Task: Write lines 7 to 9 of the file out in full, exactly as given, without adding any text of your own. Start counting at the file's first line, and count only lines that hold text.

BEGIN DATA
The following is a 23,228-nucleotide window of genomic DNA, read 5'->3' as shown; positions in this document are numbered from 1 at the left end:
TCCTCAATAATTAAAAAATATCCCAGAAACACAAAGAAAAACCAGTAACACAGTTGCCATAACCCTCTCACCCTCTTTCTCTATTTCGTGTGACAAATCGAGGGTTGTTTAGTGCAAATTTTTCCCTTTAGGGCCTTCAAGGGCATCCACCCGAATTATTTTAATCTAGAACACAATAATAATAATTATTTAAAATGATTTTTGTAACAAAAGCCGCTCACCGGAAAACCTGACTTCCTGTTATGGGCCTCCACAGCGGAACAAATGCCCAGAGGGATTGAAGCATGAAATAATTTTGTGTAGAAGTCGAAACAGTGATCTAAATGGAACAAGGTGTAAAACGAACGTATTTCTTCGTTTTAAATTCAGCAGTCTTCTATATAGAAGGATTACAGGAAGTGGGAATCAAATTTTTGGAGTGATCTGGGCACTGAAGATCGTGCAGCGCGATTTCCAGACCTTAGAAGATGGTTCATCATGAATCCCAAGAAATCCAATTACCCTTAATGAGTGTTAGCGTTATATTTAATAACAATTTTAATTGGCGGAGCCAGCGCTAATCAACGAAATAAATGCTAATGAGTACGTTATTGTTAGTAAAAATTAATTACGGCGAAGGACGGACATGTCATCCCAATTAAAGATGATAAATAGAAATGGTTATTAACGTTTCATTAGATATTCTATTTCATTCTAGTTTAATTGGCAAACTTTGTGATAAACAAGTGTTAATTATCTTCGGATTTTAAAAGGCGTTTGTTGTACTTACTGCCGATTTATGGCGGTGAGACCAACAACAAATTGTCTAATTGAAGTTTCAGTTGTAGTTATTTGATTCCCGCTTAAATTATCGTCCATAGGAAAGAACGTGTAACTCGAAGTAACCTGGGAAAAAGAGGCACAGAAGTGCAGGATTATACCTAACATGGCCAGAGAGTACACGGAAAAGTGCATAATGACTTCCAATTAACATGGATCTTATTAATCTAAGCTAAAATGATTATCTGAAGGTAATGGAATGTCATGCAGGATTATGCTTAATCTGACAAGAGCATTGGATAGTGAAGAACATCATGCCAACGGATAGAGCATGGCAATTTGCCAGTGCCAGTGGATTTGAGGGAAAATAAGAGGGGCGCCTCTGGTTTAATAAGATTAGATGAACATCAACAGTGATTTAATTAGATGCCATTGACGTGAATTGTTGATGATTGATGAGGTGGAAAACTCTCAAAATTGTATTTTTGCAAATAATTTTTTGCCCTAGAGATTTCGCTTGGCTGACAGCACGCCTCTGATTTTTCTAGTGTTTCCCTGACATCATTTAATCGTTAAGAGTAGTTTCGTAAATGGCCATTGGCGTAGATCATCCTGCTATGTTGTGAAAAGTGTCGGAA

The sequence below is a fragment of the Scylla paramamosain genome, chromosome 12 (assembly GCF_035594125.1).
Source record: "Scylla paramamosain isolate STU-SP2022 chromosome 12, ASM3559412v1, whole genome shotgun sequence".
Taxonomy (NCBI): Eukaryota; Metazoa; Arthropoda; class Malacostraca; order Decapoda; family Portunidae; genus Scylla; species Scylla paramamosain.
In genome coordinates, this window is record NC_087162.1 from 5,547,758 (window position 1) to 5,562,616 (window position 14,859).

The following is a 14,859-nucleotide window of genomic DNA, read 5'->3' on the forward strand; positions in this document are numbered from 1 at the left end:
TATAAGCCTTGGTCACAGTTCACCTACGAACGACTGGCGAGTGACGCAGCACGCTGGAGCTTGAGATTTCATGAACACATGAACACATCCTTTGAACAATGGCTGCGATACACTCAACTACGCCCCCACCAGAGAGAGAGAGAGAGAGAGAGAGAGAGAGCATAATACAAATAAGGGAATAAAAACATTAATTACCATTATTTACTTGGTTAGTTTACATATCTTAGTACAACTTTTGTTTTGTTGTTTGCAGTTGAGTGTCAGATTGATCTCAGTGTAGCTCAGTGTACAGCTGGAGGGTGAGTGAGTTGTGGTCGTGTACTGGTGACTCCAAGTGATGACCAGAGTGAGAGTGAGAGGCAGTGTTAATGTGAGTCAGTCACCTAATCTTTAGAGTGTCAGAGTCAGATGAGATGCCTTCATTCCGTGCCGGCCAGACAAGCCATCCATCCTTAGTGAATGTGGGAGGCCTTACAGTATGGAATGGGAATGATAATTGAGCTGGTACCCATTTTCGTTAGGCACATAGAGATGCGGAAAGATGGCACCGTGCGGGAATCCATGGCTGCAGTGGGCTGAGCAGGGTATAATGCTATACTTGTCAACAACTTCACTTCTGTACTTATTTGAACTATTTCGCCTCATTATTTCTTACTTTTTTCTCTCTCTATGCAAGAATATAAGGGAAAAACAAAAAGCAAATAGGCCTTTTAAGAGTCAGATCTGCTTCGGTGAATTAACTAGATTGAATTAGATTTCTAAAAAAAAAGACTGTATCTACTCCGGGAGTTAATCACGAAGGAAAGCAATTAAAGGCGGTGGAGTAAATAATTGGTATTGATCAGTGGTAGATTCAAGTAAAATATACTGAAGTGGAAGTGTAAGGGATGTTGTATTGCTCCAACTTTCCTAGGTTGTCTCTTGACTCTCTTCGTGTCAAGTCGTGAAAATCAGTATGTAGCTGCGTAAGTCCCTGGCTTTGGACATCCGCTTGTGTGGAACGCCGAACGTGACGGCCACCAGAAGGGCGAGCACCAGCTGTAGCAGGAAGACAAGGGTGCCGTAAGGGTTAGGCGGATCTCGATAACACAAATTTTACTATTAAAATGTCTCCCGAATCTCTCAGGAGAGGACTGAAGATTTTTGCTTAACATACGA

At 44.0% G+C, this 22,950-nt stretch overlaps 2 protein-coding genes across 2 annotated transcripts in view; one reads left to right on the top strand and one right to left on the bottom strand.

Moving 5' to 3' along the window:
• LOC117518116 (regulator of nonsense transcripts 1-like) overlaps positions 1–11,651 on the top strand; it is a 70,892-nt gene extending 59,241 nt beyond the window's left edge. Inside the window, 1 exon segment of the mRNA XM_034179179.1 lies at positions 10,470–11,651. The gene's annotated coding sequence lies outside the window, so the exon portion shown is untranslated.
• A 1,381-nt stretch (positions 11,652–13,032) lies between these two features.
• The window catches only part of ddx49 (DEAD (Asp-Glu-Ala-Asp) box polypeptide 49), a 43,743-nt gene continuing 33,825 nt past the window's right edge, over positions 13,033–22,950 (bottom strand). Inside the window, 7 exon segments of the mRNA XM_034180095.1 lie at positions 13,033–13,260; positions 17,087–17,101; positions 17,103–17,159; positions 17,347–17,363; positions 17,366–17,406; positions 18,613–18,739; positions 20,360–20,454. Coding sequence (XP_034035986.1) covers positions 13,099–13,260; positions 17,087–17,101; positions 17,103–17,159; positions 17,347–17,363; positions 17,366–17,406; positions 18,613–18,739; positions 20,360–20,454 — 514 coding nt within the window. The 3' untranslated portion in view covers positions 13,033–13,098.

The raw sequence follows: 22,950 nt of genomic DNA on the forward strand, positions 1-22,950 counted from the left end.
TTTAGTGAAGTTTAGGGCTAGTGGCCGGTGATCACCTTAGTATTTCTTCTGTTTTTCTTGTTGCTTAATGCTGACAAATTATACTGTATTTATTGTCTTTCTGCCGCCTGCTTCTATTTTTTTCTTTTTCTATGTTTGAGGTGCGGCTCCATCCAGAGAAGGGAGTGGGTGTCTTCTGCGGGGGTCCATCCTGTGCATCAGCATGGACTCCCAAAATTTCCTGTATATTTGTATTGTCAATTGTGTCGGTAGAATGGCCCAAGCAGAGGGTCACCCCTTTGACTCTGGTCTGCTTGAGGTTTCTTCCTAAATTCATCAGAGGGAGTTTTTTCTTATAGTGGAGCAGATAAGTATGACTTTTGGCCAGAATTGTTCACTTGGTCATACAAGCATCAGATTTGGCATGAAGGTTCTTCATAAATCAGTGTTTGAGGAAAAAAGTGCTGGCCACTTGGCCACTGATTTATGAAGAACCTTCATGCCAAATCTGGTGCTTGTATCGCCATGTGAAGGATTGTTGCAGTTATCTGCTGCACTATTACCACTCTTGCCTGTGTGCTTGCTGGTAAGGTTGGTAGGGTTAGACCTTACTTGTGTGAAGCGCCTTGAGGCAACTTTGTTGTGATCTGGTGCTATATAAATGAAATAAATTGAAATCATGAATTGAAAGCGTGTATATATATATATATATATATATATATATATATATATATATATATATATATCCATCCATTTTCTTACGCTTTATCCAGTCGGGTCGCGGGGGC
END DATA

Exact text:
The following is a 14,859-nucleotide window of genomic DNA, read 5'->3' on the forward strand; positions in this document are numbered from 1 at the left end:
TATAAGCCTTGGTCACAGTTCACCTACGAACGACTGGCGAGTGACGCAGCACGCTGGAGCTTGAGATTTCATGAACACATGAACACATCCTTTGAACAATGGCTGCGATACACTCAACTACGCCCCCACCAGAGAGAGAGAGAGAGAGAGAGAGAGAGAGCATAATACAAATAAGGGAATAAAAACATTAATTACCATTATTTACTTGGTTAGTTTACATATCTTAGTACAACTTTTGTTTTGTTGTTTGCAGTTGAGTGTCAGATTGATCTCAGTGTAGCTCAGTGTACAGCTGGAGGGTGAGTGAGTTGTGGTCGTGTACTGGTGACTCCAAGTGATGACCAGAGTGAGAGTGAGAGGCAGTGTTAATGTGAGTCAGTCACCTAATCTTTAGAGTGTCAGAGTCAGATGAGATGCCTTCATTCCGTGCCGGCCAGACAAGCCATCCATCCTTAGTGAATGTGGGAGGCCTTACAGTATGGAATGGGAATGATAATTGAGCTGGTACCCATTTTCGTTAGGCACATAGAGATGCGGAAAGATGGCACCGTGCGGGAATCCATGGCTGCAGTGGGCTGAGCAGGGTATAATGCTATACTTGTCAACAACTTCACTTCTGTACTTATTTGAACTATTTCGCCTCATTATTTCTTACTTTTTTCTCTCTCTATGCAAGAATATAAGGGAAAAACAAAAAGCAAATAGGCCTTTTAAGAGTCAGATCTGCTTCGGTGAATTAACTAGATTGAATTAGATTTCTAAAAAAAAAGACTGTATCTACTCCGGGAGTTAATCACGAAGGAAAGCAATTAAAGGCGGTGGAGTAAATAATTGGTATTGATCAGTGGTAGATTCAAGTAAAATATACTGAAGTGGAAGTGTAAGGGATGTTGTATTGCTCCAACTTTCCTAGGTTGTCTCTTGACTCTCTTCGTGTCAAGTCGTGAAAATCAGTATGTAGCTGCGTAAGTCCCTGGCTTTGGACATCCGCTTGTGTGGAACGCCGAACGTGACGGCCACCAGAAGGGCGAGCACCAGCTGTAGCAGGAAGACAAGGGTGCCGTAAGGGTTAGGCGGATCTCGATAACACAAATTTTACTATTAAAATGTCTCCCGAATCTCTCAGGAGAGGACTGAAGATTTTTGCTTAACATACGA

At 44.0% G+C, this 22,950-nt stretch overlaps 2 protein-coding genes across 2 annotated transcripts in view; one reads left to right on the top strand and one right to left on the bottom strand.